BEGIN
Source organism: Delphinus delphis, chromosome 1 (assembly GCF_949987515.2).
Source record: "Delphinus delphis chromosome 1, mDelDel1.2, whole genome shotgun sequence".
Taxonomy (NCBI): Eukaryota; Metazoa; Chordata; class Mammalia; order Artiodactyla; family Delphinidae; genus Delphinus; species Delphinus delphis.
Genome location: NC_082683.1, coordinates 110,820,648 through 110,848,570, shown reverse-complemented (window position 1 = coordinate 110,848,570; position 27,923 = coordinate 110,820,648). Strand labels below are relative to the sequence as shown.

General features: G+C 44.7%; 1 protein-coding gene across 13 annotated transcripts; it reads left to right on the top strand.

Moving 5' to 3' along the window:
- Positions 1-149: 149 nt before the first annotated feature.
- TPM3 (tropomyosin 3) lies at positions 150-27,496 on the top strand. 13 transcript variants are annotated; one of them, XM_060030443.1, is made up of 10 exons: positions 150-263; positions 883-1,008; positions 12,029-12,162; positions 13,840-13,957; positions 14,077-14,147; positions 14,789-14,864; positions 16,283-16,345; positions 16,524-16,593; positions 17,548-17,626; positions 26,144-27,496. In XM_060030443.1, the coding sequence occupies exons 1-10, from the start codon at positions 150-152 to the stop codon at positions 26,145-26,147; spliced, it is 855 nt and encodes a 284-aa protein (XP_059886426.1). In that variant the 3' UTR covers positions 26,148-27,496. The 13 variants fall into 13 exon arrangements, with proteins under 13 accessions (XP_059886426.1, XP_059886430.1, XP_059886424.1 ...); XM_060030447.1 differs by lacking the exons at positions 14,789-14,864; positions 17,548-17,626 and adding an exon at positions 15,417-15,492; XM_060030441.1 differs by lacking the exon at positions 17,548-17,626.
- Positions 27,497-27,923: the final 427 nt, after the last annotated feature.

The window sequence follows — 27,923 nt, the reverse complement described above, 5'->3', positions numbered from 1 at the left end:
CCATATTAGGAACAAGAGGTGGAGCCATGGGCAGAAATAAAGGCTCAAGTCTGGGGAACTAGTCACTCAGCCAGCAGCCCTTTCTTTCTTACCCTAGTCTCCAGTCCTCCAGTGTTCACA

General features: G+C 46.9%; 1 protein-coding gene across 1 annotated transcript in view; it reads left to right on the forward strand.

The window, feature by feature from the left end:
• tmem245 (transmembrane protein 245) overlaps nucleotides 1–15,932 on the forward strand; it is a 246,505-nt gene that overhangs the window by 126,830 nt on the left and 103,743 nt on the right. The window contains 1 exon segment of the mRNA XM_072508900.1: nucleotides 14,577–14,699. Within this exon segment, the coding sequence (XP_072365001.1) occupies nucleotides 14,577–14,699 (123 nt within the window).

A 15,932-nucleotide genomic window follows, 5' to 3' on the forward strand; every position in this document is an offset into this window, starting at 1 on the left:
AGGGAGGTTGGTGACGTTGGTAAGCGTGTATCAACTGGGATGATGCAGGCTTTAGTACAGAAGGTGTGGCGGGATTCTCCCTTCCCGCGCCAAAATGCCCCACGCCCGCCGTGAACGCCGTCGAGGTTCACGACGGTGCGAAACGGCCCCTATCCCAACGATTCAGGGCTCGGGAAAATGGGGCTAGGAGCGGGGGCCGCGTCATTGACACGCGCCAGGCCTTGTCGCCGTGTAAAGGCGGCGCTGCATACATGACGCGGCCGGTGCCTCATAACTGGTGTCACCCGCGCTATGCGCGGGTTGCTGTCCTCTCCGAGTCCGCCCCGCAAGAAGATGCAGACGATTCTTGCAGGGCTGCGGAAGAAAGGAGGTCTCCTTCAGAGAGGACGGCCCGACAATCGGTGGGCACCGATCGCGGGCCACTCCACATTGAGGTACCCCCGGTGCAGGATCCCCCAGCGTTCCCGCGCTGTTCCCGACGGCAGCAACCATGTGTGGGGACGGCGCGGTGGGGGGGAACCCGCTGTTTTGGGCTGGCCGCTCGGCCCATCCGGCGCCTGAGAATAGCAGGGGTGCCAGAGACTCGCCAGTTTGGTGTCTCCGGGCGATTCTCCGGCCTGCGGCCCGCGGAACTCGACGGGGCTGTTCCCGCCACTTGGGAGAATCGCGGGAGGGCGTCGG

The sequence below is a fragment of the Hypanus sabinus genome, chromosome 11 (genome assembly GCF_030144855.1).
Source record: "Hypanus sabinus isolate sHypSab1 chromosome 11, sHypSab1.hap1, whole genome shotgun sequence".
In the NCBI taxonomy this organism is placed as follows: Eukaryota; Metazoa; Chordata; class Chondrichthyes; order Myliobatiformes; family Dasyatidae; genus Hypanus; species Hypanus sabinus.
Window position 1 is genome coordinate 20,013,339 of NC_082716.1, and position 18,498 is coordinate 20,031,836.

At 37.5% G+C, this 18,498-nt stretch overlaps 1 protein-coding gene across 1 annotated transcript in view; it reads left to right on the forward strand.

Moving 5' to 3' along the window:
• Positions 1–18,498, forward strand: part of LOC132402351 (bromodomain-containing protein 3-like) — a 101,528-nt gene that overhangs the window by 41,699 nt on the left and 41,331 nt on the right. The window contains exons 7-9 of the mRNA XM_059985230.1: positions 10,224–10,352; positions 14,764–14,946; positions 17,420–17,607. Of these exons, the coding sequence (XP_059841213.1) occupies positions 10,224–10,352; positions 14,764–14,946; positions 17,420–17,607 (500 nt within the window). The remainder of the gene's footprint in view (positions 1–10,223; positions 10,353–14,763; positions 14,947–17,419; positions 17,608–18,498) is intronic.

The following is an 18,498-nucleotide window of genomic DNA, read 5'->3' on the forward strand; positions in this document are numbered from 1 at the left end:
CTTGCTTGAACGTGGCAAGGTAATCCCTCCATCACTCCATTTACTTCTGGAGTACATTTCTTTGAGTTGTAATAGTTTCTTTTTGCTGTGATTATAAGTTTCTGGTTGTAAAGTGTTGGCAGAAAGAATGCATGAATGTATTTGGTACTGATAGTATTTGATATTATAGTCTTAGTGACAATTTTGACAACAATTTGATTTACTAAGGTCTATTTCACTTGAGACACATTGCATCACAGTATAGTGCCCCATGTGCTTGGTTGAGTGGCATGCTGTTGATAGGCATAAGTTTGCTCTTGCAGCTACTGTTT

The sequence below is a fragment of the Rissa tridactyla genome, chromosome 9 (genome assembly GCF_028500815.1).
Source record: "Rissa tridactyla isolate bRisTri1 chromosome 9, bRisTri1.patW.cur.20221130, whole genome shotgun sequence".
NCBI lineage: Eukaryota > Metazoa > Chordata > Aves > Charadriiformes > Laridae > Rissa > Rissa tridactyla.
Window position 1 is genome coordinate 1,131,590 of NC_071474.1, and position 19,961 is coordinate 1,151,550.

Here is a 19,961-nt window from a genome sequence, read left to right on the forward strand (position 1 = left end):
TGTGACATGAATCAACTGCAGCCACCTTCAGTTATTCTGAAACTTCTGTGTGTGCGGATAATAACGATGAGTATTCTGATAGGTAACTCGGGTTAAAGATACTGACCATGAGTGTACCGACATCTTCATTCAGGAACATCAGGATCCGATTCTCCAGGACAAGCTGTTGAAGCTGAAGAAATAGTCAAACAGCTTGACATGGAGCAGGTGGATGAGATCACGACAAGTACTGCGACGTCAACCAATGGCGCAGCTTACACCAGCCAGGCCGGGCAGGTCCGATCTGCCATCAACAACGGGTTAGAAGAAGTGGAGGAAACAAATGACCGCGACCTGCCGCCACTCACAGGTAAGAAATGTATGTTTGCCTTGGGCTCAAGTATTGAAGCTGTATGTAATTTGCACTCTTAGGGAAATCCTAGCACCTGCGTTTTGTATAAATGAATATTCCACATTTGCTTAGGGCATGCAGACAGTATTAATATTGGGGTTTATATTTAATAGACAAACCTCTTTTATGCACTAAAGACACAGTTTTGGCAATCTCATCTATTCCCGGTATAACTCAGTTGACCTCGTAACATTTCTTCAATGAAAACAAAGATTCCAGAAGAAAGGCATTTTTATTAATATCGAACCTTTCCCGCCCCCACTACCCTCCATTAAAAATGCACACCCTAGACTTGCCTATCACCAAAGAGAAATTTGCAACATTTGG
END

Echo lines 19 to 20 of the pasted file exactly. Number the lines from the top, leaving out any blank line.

In the NCBI taxonomy this organism is placed as follows: Eukaryota; Metazoa; Chordata; class Chondrichthyes; order Myliobatiformes; family Dasyatidae; genus Hypanus; species Hypanus sabinus.
Window position 1 is genome coordinate 20,013,339 of NC_082716.1, and position 18,498 is coordinate 20,031,836.